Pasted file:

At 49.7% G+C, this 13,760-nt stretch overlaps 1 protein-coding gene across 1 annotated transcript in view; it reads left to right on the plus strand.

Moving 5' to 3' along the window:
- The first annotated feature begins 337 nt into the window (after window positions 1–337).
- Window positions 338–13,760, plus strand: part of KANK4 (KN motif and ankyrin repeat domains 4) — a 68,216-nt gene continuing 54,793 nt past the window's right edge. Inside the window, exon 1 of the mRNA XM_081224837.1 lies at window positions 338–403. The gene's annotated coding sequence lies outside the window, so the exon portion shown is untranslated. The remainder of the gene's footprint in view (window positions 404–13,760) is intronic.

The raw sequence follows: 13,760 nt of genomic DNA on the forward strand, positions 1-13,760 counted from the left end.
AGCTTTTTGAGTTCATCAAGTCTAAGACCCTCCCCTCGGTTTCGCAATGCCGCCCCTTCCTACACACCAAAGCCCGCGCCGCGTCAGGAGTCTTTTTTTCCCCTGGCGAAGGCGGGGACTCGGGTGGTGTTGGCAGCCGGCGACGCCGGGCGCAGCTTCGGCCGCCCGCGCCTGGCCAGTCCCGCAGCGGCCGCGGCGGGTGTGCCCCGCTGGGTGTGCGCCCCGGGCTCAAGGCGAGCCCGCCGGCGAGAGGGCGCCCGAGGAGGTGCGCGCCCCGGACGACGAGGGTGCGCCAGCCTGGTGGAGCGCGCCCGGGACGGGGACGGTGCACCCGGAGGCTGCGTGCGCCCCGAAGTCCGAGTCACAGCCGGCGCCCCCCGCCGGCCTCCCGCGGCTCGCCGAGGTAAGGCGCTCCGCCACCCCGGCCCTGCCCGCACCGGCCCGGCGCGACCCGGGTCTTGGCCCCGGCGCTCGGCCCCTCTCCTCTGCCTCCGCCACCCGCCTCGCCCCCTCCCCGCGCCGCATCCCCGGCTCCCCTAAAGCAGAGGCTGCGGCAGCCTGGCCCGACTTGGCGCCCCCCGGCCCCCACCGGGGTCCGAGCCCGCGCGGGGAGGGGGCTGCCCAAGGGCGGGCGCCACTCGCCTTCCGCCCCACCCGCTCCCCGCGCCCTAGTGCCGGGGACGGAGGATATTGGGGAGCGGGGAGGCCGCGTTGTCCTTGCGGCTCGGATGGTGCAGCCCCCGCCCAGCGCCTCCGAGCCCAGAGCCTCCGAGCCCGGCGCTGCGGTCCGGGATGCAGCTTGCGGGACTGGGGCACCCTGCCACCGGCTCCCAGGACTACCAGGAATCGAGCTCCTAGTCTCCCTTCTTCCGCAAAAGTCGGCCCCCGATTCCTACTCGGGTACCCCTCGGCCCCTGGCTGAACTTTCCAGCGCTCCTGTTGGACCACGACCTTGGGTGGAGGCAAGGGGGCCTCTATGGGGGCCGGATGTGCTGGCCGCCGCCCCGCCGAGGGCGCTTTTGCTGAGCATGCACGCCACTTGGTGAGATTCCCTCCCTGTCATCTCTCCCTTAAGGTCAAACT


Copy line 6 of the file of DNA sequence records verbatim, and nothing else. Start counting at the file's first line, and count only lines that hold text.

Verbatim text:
AGCTTTTTGAGTTCATCAAGTCTAAGACCCTCCCCTCGGTTTCGCAATGCCGCCCCTTCCTACACACCAAAGCCCGCGCCGCGTCAGGAGTCTTTTTTTCCCCTGGCGAAGGCGGGGACTCGGGTGGTGTTGGCAGCCGGCGACGCCGGGCGCAGCTTCGGCCGCCCGCGCCTGGCCAGTCCCGCAGCGGCCGCGGCGGGTGTGCCCCGCTGGGTGTGCGCCCCGGGCTCAAGGCGAGCCCGCCGGCGAGAGGGCGCCCGAGGAGGTGCGCGCCCCGGACGACGAGGGTGCGCCAGCCTGGTGGAGCGCGCCCGGGACGGGGACGGTGCACCCGGAGGCTGCGTGCGCCCCGAAGTCCGAGTCACAGCCGGCGCCCCCCGCCGGCCTCCCGCGGCTCGCCGAGGTAAGGCGCTCCGCCACCCCGGCCCTGCCCGCACCGGCCCGGCGCGACCCGGGTCTTGGCCCCGGCGCTCGGCCCCTCTCCTCTGCCTCCGCCACCCGCCTCGCCCCCTCCCCGCGCCGCATCCCCGGCTCCCCTAAAGCAGAGGCTGCGGCAGCCTGGCCCGACTTGGCGCCCCCCGGCCCCCACCGGGGTCCGAGCCCGCGCGGGGAGGGGGCTGCCCAAGGGCGGGCGCCACTCGCCTTCCGCCCCACCCGCTCCCCGCGCCCTAGTGCCGGGGACGGAGGATATTGGGGAGCGGGGAGGCCGCGTTGTCCTTGCGGCTCGGATGGTGCAGCCCCCGCCCAGCGCCTCCGAGCCCAGAGCCTCCGAGCCCGGCGCTGCGGTCCGGGATGCAGCTTGCGGGACTGGGGCACCCTGCCACCGGCTCCCAGGACTACCAGGAATCGAGCTCCTAGTCTCCCTTCTTCCGCAAAAGTCGGCCCCCGATTCCTACTCGGGTACCCCTCGGCCCCTGGCTGAACTTTCCAGCGCTCCTGTTGGACCACGACCTTGGGTGGAGGCAAGGGGGCCTCTATGGGGGCCGGATGTGCTGGCCGCCGCCCCGCCGAGGGCGCTTTTGCTGAGCATGCACGCCACTTGGTGAGATTCCCTCCCTGTCATCTCTCCCTTAAGGTCAAACT